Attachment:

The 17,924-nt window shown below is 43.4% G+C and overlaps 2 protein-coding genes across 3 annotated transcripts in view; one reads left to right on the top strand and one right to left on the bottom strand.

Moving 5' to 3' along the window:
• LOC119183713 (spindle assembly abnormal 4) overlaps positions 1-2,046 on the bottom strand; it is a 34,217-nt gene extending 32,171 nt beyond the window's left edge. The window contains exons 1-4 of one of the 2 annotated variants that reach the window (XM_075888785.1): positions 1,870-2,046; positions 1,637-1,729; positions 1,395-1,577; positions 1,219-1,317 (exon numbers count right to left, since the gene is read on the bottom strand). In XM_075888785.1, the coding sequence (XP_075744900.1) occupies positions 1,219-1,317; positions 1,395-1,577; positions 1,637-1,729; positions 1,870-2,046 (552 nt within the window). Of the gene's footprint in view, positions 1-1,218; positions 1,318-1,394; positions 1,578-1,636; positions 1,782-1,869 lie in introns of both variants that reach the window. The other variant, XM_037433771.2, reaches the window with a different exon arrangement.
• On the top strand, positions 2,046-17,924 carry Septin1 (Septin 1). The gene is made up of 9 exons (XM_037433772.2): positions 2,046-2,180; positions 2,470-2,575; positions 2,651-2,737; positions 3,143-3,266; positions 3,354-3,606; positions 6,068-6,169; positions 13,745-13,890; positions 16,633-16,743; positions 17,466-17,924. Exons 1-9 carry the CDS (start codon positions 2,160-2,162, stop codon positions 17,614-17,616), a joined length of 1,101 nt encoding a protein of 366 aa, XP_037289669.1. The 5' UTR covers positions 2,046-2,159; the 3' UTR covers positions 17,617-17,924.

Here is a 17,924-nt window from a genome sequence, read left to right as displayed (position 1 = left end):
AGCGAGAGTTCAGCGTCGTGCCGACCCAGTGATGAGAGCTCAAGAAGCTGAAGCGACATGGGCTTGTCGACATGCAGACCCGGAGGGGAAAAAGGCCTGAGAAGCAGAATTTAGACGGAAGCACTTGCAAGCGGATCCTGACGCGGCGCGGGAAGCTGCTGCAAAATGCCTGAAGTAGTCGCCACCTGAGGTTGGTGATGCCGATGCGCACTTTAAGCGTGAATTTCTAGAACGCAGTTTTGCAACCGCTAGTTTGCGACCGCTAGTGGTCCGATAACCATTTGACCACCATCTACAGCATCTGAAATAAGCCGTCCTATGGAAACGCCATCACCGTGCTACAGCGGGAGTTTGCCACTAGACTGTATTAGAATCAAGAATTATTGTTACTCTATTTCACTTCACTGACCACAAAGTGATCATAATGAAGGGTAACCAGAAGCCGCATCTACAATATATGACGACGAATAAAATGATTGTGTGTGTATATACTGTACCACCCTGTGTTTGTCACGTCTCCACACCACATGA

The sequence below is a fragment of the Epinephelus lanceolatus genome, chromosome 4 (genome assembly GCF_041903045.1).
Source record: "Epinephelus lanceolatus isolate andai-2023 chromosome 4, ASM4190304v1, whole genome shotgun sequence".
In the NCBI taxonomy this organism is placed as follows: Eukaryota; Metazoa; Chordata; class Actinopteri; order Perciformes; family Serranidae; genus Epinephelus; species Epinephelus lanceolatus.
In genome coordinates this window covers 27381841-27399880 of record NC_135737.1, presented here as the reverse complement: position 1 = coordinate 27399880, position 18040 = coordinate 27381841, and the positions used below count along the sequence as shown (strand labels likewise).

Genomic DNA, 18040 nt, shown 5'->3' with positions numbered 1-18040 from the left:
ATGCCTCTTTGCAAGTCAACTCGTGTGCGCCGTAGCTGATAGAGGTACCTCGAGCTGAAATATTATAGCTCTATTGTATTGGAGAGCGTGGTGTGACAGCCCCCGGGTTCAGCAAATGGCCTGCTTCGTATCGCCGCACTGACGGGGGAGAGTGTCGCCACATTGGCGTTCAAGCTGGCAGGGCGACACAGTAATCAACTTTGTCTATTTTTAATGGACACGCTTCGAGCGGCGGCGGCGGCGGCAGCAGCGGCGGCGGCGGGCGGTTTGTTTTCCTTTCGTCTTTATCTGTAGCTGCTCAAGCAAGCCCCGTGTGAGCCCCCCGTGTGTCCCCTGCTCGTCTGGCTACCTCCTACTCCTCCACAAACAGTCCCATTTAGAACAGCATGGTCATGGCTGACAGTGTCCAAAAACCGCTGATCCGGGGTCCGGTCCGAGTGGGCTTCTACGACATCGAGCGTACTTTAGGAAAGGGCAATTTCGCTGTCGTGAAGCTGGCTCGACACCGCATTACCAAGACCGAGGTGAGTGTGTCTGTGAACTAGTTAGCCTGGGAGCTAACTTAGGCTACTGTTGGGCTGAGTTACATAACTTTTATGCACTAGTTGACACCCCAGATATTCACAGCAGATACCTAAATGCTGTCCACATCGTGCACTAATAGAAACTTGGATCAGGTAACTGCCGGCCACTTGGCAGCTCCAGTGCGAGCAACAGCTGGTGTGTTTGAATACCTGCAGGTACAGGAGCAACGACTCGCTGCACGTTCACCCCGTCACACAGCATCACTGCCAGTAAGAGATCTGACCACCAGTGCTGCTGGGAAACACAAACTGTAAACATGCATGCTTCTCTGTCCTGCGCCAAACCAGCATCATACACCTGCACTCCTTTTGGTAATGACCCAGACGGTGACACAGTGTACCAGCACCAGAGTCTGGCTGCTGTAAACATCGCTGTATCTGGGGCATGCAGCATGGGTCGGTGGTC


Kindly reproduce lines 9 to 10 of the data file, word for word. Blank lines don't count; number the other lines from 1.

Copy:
In the NCBI taxonomy this organism is placed as follows: Eukaryota; Metazoa; Chordata; class Actinopteri; order Perciformes; family Serranidae; genus Epinephelus; species Epinephelus lanceolatus.
In genome coordinates this window covers 27381841-27399880 of record NC_135737.1, presented here as the reverse complement: position 1 = coordinate 27399880, position 18040 = coordinate 27381841, and the positions used below count along the sequence as shown (strand labels likewise).